With a new month usually comes new shows and movies on Netflix.
However, April is unusually heartbreaking because cult shows such as “Buffy the Vampire Slayer” and “The X-Files” are leaving Netflix.
But don’t fret, dear reader! It just seems Netflix is transitioning to host more original content. Even though many favorites are leaving the streaming service, so many new and exciting things are coming.
Here’s a list of what you should be watching.
1. “Thirteen Reasons Why” (March 31)
The famous young adult novel is finally getting the attention it deserves. Years ago, it was rumored that the book was to become a movie starring none other than Selena Gomez. Unfortunately, the film was never made.
Gomez loved the project so much she produced this new Netflix original series based on the famous book by Jay Asher.
2. “Bill Nye Saves the World” (April 21)
Our favorite television scientist is back. His new Netflix original series will explore how science is related to politics, pop culture and other topics. Special guests include supermodel Karlie Kloss, actor Zack Braff and musician Steve Aoki.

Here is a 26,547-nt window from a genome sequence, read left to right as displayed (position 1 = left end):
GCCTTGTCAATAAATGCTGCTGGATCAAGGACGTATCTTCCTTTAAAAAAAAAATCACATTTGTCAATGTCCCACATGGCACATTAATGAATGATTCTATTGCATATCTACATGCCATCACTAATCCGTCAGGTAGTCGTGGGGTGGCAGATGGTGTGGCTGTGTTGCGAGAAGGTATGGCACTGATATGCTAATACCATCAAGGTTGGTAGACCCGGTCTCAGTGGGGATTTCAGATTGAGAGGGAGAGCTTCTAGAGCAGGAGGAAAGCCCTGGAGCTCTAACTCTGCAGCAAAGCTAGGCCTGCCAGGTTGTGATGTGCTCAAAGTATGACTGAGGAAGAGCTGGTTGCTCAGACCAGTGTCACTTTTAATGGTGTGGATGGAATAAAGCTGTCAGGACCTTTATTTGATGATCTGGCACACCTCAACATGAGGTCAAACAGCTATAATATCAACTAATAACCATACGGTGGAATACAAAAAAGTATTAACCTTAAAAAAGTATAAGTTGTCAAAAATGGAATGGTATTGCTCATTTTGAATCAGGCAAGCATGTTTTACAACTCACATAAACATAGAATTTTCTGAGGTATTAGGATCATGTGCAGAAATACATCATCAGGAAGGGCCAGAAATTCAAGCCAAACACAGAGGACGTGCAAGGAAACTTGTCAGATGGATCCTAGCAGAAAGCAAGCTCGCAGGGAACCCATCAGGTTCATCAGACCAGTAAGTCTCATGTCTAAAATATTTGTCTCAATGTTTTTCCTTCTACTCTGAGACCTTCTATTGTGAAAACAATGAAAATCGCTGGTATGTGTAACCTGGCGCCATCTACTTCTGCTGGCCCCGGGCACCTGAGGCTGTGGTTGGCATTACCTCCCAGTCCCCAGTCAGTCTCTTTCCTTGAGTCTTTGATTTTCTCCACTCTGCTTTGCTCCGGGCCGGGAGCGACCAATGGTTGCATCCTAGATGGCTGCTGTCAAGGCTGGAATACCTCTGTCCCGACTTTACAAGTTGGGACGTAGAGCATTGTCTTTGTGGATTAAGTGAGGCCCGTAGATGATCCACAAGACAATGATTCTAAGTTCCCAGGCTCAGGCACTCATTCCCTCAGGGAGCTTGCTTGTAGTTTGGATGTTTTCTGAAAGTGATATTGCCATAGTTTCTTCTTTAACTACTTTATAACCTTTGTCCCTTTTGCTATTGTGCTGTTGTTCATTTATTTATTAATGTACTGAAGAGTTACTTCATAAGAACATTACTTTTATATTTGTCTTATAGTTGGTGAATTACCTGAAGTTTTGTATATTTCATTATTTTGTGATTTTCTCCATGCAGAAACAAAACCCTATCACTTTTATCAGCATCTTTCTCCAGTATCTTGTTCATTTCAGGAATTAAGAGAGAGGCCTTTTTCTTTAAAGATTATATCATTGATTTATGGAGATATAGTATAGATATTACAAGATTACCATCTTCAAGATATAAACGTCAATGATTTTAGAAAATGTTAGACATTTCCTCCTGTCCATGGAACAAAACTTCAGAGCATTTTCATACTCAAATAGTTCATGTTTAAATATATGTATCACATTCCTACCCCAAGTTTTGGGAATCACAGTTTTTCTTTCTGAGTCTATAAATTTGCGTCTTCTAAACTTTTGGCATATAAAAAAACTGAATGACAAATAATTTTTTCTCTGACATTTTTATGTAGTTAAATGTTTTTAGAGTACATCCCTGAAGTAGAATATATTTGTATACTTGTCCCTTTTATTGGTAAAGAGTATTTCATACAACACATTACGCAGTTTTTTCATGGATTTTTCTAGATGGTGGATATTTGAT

3. “The Get Down: Part 2” (April 7)
This binge-worthy series takes place in the Bronx in the 1970s. This is the second half of season one, so it will be easy to jump right in with this show.
4. Girlboss (April 21)
This Netflix original series is based on the book of the same name by Sophia Amoruso. Amoruso founded Nasty Girl, an online clothing store. The series tells the story of how she became the head of a million-dollar company.
5. The Secret Life of Pets (April 22)
This movie is perfect for the child in all of us. It depicts how different pets behave when their owners are not home and the trouble they can get into along the way.
6. Louis C.K. 2017 (April 4)
This famous funnyman is back with a brand-new, original comedy special. If you’ve never seen Louis C.K., I highly recommend checking out his comedy.
7. Dear White People (April 28)
This new Netflix series, based on the 2014 film of the same name, explores acts of racism and discrimination in a predominately white Ivy League university.